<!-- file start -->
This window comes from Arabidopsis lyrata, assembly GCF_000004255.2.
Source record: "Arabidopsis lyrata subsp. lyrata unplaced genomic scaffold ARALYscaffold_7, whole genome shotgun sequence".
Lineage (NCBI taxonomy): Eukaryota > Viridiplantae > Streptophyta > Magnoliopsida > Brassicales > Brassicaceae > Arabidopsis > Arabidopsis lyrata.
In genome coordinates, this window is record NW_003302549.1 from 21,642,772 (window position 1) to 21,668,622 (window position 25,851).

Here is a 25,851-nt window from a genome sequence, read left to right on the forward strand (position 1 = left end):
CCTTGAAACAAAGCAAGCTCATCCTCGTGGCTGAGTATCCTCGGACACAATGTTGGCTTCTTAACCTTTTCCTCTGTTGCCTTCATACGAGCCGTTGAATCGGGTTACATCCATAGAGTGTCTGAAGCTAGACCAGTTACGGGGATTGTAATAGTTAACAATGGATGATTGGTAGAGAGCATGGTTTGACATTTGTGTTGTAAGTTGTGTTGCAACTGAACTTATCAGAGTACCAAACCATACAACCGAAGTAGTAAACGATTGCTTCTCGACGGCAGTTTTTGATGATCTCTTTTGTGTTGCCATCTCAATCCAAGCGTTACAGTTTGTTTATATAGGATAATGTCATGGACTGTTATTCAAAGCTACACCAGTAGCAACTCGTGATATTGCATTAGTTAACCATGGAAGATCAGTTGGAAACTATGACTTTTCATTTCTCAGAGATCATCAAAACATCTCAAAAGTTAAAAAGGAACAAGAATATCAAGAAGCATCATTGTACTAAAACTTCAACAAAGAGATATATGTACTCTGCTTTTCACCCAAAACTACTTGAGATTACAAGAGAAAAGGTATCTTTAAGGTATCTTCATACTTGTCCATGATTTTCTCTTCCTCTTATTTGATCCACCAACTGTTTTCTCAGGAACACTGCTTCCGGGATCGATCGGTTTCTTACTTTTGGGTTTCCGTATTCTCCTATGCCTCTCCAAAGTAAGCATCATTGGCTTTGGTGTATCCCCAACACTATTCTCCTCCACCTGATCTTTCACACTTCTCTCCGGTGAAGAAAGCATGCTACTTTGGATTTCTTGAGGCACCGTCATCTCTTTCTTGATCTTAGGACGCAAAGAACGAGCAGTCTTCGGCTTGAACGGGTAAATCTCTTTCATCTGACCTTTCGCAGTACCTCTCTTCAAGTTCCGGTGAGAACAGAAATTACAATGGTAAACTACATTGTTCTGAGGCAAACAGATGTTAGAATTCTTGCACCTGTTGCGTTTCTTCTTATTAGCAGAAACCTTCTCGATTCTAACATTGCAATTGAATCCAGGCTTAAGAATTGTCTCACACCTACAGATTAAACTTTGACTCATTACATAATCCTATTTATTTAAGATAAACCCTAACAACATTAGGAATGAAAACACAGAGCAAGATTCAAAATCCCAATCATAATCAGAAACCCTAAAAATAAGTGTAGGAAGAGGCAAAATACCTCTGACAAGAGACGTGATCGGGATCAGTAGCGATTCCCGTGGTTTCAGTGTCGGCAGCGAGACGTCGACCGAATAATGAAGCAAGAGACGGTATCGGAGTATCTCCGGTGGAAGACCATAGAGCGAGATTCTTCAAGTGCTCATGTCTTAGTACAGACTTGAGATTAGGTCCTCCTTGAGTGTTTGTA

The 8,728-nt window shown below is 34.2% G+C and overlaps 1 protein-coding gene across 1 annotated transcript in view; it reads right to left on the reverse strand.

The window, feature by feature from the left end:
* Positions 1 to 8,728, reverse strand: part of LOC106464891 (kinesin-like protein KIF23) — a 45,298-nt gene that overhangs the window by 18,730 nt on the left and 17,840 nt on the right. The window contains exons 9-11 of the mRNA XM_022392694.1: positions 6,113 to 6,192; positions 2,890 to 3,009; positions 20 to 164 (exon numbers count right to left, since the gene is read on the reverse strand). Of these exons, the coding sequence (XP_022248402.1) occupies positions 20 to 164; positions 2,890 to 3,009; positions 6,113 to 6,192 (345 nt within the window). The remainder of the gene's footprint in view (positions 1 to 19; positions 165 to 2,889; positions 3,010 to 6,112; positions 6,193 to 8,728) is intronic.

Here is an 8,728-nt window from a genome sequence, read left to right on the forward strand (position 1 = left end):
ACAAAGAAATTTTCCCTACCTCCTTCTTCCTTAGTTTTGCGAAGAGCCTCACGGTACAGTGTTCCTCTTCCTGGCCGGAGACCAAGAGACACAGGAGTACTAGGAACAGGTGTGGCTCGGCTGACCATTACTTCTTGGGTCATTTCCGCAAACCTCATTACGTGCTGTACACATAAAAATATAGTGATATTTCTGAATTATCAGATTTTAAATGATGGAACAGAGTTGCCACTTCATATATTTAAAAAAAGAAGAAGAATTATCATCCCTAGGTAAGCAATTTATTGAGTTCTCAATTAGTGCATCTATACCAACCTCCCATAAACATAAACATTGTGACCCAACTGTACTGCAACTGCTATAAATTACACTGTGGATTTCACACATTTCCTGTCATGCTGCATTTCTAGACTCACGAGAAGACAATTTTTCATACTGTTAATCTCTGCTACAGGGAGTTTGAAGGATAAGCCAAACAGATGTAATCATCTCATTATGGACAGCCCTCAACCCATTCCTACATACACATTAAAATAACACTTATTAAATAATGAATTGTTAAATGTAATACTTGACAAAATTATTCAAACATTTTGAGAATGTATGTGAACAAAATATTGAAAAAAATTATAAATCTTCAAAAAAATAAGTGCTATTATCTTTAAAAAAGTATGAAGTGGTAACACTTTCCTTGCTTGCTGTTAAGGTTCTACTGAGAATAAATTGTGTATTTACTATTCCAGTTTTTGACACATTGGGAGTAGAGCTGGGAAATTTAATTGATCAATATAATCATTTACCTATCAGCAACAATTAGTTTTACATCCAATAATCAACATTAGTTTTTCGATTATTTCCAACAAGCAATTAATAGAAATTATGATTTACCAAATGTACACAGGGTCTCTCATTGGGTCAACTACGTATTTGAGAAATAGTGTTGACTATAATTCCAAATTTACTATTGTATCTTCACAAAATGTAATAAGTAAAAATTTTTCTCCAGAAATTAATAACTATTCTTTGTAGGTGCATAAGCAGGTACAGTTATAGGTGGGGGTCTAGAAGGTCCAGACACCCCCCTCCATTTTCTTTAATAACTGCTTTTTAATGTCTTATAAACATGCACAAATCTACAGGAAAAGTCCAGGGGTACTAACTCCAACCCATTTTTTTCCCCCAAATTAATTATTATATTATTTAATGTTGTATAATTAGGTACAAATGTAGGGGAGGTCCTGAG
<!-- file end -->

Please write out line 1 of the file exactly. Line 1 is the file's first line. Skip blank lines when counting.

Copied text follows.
This window comes from Arabidopsis lyrata, assembly GCF_000004255.2.